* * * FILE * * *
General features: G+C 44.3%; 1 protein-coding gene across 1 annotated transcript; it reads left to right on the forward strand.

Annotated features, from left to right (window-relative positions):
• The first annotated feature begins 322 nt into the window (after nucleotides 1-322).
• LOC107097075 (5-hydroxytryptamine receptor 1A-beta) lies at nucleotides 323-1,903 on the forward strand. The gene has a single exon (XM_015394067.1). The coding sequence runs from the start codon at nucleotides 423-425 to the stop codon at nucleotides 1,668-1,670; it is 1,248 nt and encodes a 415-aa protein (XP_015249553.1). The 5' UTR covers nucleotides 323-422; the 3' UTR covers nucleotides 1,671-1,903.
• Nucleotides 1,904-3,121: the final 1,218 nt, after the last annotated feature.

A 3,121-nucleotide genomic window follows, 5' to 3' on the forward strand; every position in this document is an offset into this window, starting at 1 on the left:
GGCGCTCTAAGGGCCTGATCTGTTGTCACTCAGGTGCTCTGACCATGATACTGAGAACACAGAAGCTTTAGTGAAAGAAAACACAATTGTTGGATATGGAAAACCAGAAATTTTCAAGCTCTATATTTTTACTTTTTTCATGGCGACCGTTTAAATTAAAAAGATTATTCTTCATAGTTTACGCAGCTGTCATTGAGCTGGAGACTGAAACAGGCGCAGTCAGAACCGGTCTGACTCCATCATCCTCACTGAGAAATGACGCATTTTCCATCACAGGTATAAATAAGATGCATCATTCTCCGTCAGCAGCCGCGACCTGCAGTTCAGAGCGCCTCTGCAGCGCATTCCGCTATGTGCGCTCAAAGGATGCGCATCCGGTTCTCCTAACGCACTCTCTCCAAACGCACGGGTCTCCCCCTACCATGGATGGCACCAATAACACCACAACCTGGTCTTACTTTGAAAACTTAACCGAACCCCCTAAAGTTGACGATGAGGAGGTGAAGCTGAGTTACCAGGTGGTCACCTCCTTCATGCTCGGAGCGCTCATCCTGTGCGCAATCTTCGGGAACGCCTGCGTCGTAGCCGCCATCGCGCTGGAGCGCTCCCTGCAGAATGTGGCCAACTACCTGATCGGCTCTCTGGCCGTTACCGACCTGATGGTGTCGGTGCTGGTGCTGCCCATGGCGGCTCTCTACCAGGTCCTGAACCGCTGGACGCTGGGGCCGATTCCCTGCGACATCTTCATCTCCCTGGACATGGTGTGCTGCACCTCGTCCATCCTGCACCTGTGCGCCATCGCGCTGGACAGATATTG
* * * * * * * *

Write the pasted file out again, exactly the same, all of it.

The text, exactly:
General features: G+C 44.3%; 1 protein-coding gene across 1 annotated transcript; it reads left to right on the forward strand.

Annotated features, from left to right (window-relative positions):
• The first annotated feature begins 322 nt into the window (after nucleotides 1-322).
• LOC107097075 (5-hydroxytryptamine receptor 1A-beta) lies at nucleotides 323-1,903 on the forward strand. The gene has a single exon (XM_015394067.1). The coding sequence runs from the start codon at nucleotides 423-425 to the stop codon at nucleotides 1,668-1,670; it is 1,248 nt and encodes a 415-aa protein (XP_015249553.1). The 5' UTR covers nucleotides 323-422; the 3' UTR covers nucleotides 1,671-1,903.
• Nucleotides 1,904-3,121: the final 1,218 nt, after the last annotated feature.

A 3,121-nucleotide genomic window follows, 5' to 3' on the forward strand; every position in this document is an offset into this window, starting at 1 on the left:
GGCGCTCTAAGGGCCTGATCTGTTGTCACTCAGGTGCTCTGACCATGATACTGAGAACACAGAAGCTTTAGTGAAAGAAAACACAATTGTTGGATATGGAAAACCAGAAATTTTCAAGCTCTATATTTTTACTTTTTTCATGGCGACCGTTTAAATTAAAAAGATTATTCTTCATAGTTTACGCAGCTGTCATTGAGCTGGAGACTGAAACAGGCGCAGTCAGAACCGGTCTGACTCCATCATCCTCACTGAGAAATGACGCATTTTCCATCACAGGTATAAATAAGATGCATCATTCTCCGTCAGCAGCCGCGACCTGCAGTTCAGAGCGCCTCTGCAGCGCATTCCGCTATGTGCGCTCAAAGGATGCGCATCCGGTTCTCCTAACGCACTCTCTCCAAACGCACGGGTCTCCCCCTACCATGGATGGCACCAATAACACCACAACCTGGTCTTACTTTGAAAACTTAACCGAACCCCCTAAAGTTGACGATGAGGAGGTGAAGCTGAGTTACCAGGTGGTCACCTCCTTCATGCTCGGAGCGCTCATCCTGTGCGCAATCTTCGGGAACGCCTGCGTCGTAGCCGCCATCGCGCTGGAGCGCTCCCTGCAGAATGTGGCCAACTACCTGATCGGCTCTCTGGCCGTTACCGACCTGATGGTGTCGGTGCTGGTGCTGCCCATGGCGGCTCTCTACCAGGTCCTGAACCGCTGGACGCTGGGGCCGATTCCCTGCGACATCTTCATCTCCCTGGACATGGTGTGCTGCACCTCGTCCATCCTGCACCTGTGCGCCATCGCGCTGGACAGATATTG